Legislator wants more officers on the streets, less funding for other programs
\"We know that if we get more officers out there, we're going to have a significant and immediate impact on reducing crime.\" Sanfelippo said.
He wants to give departments that option to add officers. His plan would add more than 14 million dollars to an already existing state grant program, and open it up state wide.
Sanfelippo said, “From the Milwaukee Police Department's point of view, they can fill some of these open positions that have been on the books for many years.\"
County sheriff departments would also be able to apply for the money, right now they can't.
Sanfelippo suggests making cuts to 11 programs instead of adding new tax money. Things like the Government Accountability Board's investigation budget, anti-tobacco programs, and the Wisconsin Arts Board. He explained, \"We're just taking a look at other discretionary programs that we think are not as important as public safety, and just taking money from those programs and using it to put into this program.\"
Milwaukee Senator Nikiya Harris-Dodd tells CBS 58 she cannot support this bill because she questions if more officers on the street will solve crime problems, and the proposed cuts may only make things worse, “That frustrates me to a whole other level… cutting programs around the state that actually are arts programs to fund police officers on the street, that is insanity and it's backwards.”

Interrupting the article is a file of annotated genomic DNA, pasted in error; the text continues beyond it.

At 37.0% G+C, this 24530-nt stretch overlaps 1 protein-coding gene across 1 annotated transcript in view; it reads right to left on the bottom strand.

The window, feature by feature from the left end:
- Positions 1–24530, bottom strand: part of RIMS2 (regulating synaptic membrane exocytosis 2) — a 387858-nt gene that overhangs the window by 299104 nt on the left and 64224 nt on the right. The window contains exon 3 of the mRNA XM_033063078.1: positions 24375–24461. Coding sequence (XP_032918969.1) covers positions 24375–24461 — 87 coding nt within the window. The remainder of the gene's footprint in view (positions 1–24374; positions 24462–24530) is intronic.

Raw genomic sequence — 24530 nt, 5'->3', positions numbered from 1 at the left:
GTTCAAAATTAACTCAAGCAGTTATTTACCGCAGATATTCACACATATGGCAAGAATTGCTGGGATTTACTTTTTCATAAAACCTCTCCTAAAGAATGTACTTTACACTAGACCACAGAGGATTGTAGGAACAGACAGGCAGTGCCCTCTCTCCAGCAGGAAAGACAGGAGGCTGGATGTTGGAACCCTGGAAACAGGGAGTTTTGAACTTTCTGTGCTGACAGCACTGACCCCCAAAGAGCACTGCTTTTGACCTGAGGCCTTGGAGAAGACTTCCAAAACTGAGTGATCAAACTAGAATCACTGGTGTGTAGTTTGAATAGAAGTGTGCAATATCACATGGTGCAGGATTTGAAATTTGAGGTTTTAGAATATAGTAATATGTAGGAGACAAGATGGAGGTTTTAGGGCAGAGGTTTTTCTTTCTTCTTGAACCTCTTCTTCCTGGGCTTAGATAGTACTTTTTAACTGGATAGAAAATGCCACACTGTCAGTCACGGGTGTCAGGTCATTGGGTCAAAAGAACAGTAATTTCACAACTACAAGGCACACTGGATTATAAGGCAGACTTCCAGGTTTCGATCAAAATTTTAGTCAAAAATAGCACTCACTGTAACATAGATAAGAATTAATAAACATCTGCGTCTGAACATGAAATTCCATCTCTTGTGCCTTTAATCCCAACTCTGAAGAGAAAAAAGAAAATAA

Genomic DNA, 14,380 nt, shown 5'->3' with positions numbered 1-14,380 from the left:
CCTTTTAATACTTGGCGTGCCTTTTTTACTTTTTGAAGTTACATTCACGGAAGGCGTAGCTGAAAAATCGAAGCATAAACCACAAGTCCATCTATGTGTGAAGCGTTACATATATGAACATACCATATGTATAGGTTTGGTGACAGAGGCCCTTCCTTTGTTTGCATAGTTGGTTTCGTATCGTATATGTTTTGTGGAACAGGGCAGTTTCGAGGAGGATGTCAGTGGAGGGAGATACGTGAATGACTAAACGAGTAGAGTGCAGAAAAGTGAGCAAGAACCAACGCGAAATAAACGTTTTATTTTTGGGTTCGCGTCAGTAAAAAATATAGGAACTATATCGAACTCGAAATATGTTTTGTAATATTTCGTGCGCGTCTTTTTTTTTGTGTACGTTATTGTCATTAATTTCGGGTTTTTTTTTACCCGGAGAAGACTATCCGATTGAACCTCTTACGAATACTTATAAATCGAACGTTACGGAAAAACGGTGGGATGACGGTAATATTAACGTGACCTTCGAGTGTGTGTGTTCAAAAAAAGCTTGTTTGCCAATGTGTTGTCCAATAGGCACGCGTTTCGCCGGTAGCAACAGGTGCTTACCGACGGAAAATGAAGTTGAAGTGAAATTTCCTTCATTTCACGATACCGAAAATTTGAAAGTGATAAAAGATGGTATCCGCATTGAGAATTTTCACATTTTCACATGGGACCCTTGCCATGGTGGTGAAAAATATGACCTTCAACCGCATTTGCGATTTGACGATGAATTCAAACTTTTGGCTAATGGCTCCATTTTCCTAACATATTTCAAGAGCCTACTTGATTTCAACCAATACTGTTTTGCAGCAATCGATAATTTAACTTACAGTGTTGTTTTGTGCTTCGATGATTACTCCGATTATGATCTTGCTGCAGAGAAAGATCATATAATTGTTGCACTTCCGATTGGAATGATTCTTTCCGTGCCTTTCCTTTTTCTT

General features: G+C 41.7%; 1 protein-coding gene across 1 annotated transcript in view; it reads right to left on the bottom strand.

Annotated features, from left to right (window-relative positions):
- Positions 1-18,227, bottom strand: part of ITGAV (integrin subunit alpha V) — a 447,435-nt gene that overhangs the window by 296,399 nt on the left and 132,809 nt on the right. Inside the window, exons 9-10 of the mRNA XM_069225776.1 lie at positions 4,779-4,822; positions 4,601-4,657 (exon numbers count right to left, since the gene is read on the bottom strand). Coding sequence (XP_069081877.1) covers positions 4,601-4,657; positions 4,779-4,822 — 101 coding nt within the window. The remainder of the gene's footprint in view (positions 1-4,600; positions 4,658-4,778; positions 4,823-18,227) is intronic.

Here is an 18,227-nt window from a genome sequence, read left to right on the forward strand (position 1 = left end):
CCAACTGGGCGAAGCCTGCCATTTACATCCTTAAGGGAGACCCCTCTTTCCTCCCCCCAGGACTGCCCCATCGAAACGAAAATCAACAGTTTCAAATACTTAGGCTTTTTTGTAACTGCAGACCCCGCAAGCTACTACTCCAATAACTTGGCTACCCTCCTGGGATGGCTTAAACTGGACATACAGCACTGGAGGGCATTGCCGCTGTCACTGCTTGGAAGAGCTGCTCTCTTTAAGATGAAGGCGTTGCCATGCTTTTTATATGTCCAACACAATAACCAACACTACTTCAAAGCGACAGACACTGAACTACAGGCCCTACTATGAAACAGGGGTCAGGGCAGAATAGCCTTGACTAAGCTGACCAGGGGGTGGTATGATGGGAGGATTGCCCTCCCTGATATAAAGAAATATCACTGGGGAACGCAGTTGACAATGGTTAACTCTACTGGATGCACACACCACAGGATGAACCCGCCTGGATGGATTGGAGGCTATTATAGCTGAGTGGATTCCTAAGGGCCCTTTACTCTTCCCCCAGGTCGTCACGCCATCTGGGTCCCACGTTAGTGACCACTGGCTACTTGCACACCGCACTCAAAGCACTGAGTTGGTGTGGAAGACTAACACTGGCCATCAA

G.A.B. Director Kevin Kennedy responded to the proposed cuts from his department's investigations budget through a statement, “The Legislature established the sum-sufficient G.A.B. account for investigations to ensure the independence of the agency. This enables the Board to proceed with a politically sensitive investigation without having to clear it with political entities that may be the subject of the investigation. The Board historically spends about $40,000 a year -- far less than the figure cited as a potential savings. Agency spending on investigations is reviewed as part of the biennial budget process and is available in a timely manner through Open Book, the state's transparency website.”
Requests for comment on the bill from the Milwaukee Police Department, and the Milwaukee County Sheriff's Office were not returned.